You Only Live Once, or YOLO, an acronym popularized by Drake a decade ago, has become a Covid anthem for the young, the old and the exhausted. As the pandemic continues to change our lives, work and travel, for many it has also proven to be a siren call for reassessment and professional bravado.
Pre-Covid American dancer and fitness expert Catie Miller owned and operated a popular barre studio in London’s trendy Marylebone district. Likewise, his long-time friend Boniface Verney-Carron ran an osteopathy clinic in Mayfair which occupied it seven days a week. Long before the word pandemic was a pillar in our daily vocabulary, Miller and Verney-Carron had spent several afternoons and evenings wondering how to develop their respective businesses. Both had built up huge numbers of followers, but faced the plight of many successful leaders: clients wanted to work with them specifically and only with them. With both parents with limited availability, there was one question in particular that kept coming up. How do you grow with any impact when there will never be just one of you?
It was this question coupled with another light bulb moment that led to their second acts. What Miller and Verney-Carron had realized was that customers were looking for more. “We both started to see this common theme,” says Miller. “Customers came to me realizing that there was something missing. But I wasn’t a hormone expert or able to offer nutritional advice, and all of these things I knew could help their long-term health and well-being. I started sending a lot of my clients to Boniface and vice versa. He would say to his clients, “OK, now you have to move. “
It was before 2020. Then the pandemic struck and their two businesses disappeared. Having spent most of their careers in the physical world, switching to the digital space was intimidating, but they knew they had to give it a try.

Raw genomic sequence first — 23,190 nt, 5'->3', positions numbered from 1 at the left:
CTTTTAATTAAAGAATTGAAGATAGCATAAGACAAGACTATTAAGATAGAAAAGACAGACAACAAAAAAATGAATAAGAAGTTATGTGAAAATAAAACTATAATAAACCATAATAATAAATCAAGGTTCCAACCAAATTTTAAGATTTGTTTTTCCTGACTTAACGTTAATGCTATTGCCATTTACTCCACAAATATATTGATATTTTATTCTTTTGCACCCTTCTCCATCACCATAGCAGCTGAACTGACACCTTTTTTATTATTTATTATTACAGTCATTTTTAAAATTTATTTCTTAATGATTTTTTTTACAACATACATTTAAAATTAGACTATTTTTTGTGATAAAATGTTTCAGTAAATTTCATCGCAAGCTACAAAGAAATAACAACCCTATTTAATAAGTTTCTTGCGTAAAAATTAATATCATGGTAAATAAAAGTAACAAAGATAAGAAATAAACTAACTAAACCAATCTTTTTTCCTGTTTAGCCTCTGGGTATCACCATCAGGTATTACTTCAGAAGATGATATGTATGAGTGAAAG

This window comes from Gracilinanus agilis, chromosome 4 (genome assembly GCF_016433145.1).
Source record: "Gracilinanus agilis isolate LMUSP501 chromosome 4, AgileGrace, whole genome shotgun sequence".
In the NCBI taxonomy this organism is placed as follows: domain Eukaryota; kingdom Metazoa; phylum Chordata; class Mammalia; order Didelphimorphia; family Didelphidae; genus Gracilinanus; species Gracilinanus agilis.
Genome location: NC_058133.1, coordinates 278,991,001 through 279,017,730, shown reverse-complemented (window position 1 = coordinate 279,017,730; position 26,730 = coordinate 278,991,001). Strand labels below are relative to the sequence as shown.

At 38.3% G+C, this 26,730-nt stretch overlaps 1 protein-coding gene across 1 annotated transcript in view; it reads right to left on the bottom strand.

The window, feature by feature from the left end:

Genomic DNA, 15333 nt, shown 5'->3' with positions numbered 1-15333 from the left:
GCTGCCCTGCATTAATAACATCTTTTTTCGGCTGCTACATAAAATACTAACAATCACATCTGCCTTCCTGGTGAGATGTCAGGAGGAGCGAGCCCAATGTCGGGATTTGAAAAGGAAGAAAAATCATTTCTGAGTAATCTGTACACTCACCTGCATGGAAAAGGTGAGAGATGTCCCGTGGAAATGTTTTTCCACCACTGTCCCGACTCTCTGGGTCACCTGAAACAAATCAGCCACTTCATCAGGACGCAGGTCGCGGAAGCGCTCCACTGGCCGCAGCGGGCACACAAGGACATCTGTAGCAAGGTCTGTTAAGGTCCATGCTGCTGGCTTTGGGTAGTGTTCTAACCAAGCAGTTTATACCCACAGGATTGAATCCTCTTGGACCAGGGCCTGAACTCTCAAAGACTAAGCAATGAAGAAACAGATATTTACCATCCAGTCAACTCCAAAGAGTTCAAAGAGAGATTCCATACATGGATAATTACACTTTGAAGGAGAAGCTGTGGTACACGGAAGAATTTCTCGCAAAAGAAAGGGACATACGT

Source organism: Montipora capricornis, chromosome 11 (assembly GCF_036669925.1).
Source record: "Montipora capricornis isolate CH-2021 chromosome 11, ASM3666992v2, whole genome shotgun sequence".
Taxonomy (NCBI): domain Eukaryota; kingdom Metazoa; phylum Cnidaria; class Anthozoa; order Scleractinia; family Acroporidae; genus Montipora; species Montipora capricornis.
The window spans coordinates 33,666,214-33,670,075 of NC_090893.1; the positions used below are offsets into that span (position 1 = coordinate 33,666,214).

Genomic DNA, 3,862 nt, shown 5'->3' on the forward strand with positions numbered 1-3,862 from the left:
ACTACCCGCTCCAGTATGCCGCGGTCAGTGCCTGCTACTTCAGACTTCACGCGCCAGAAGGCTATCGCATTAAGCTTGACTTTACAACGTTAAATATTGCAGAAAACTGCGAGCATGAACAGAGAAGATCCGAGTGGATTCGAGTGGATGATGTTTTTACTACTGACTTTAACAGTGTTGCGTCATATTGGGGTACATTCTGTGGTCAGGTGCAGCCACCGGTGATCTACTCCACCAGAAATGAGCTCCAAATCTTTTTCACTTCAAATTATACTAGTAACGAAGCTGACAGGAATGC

It was the start of the Oona series. Oona – a Gaelic original word meaning one – is a digital wellness community offering fitness classes (live and pre-recorded), podcasts, wellness tips, interviews, masterclasses and more.
Wellness is a saturated market for both online businesses and traditional businesses, but like everything, done right, you can excel. “There is so much information out there. But a lot of times if you google something you just can’t get anywhere, ”Miller says of the health and wellness tips. “You sit there for hours, but you don’t have a trusted source that you really feel connected to. So with Oona, we strategized not only with ourselves, but with a much larger team, asking the question, “How could we make Oona really useful to everyone?” “
And they wanted to get it right, creating fun and informative but also produced workout videos and podcasts in extremely high quality, professionally filmed in beautiful locations. A month later, they had already posted over 50 wellness videos and over 60 workout videos.
“We have nine instructors teaching on the movement side, and they’re all over the world,” says Miller. “So that’s another good thing, we can hit time zones anywhere. We have instructors in New Zealand, Australia, America, UK, and they teach multiple disciplines because we try to inspire our clients not to always keep doing the same thing, to change.
On the business side, the couple decided if they were going to launch this, they were going to give it every possible chance of success. “We contacted our friends and family. It was just a very tight group, just people we knew, ”says Miller. “And fortunately our network is really strong. Our investors, they come from the tech world. They come from experiences in running successful online businesses that have gone public. So for us it was really exciting.
In 2021, on launch night, Miller and Verney-Carron went out to dinner to celebrate. “And I found the original email I sent to Boniface, asking him, ‘Do you want to be a part of this project?’ And my email was so long, and I spent days getting it ready, really brainstorming my ideas so that maybe I could get him to think about it. And it was amazing to read it because the ideas were so small. And to be where we are now, and to see how much content we’ve produced podcasts, videos, workouts … All from that little idea, something Boniface and I had been talking about for so long. . And I just remember we were like, ‘Alright, let’s stop talking, let’s do this and see what comes out the other side.’